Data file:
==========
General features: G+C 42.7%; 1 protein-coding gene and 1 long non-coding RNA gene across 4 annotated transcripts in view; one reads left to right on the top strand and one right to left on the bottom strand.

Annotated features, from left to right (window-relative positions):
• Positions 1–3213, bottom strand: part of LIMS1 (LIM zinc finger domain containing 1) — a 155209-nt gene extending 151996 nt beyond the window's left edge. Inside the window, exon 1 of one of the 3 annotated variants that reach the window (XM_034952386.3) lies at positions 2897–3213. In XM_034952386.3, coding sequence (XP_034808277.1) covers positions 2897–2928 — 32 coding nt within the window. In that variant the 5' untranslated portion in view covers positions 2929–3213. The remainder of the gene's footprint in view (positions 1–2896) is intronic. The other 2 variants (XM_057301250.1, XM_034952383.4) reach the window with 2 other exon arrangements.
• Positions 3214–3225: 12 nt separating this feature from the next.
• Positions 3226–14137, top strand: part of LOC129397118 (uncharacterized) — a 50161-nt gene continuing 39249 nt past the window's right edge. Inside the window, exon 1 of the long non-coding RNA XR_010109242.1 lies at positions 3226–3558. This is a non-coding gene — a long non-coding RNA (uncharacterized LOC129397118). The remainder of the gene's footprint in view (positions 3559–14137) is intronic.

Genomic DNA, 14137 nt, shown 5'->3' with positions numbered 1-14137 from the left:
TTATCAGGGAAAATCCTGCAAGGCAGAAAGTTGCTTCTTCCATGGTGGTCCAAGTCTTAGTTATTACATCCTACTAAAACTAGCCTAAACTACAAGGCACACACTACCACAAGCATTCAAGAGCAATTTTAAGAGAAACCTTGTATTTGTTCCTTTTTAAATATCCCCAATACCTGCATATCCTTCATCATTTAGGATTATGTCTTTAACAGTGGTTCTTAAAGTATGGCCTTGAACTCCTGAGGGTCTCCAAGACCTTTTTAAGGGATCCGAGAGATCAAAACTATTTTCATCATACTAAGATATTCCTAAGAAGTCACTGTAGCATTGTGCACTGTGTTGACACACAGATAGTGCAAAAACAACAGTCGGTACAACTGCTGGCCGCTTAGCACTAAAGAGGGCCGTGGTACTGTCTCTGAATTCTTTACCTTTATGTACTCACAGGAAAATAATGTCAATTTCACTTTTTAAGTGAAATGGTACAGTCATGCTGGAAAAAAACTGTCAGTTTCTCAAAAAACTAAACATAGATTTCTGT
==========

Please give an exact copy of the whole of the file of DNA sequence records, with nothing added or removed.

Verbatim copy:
General features: G+C 42.7%; 1 protein-coding gene and 1 long non-coding RNA gene across 4 annotated transcripts in view; one reads left to right on the top strand and one right to left on the bottom strand.

Annotated features, from left to right (window-relative positions):
• Positions 1–3213, bottom strand: part of LIMS1 (LIM zinc finger domain containing 1) — a 155209-nt gene extending 151996 nt beyond the window's left edge. Inside the window, exon 1 of one of the 3 annotated variants that reach the window (XM_034952386.3) lies at positions 2897–3213. In XM_034952386.3, coding sequence (XP_034808277.1) covers positions 2897–2928 — 32 coding nt within the window. In that variant the 5' untranslated portion in view covers positions 2929–3213. The remainder of the gene's footprint in view (positions 1–2896) is intronic. The other 2 variants (XM_057301250.1, XM_034952383.4) reach the window with 2 other exon arrangements.
• Positions 3214–3225: 12 nt separating this feature from the next.
• Positions 3226–14137, top strand: part of LOC129397118 (uncharacterized) — a 50161-nt gene continuing 39249 nt past the window's right edge. Inside the window, exon 1 of the long non-coding RNA XR_010109242.1 lies at positions 3226–3558. This is a non-coding gene — a long non-coding RNA (uncharacterized LOC129397118). The remainder of the gene's footprint in view (positions 3559–14137) is intronic.

Genomic DNA, 14137 nt, shown 5'->3' with positions numbered 1-14137 from the left:
TTATCAGGGAAAATCCTGCAAGGCAGAAAGTTGCTTCTTCCATGGTGGTCCAAGTCTTAGTTATTACATCCTACTAAAACTAGCCTAAACTACAAGGCACACACTACCACAAGCATTCAAGAGCAATTTTAAGAGAAACCTTGTATTTGTTCCTTTTTAAATATCCCCAATACCTGCATATCCTTCATCATTTAGGATTATGTCTTTAACAGTGGTTCTTAAAGTATGGCCTTGAACTCCTGAGGGTCTCCAAGACCTTTTTAAGGGATCCGAGAGATCAAAACTATTTTCATCATACTAAGATATTCCTAAGAAGTCACTGTAGCATTGTGCACTGTGTTGACACACAGATAGTGCAAAAACAACAGTCGGTACAACTGCTGGCCGCTTAGCACTAAAGAGGGCCGTGGTACTGTCTCTGAATTCTTTACCTTTATGTACTCACAGGAAAATAATGTCAATTTCACTTTTTAAGTGAAATGGTACAGTCATGCTGGAAAAAAACTGTCAGTTTCTCAAAAAACTAAACATAGATTTCTGT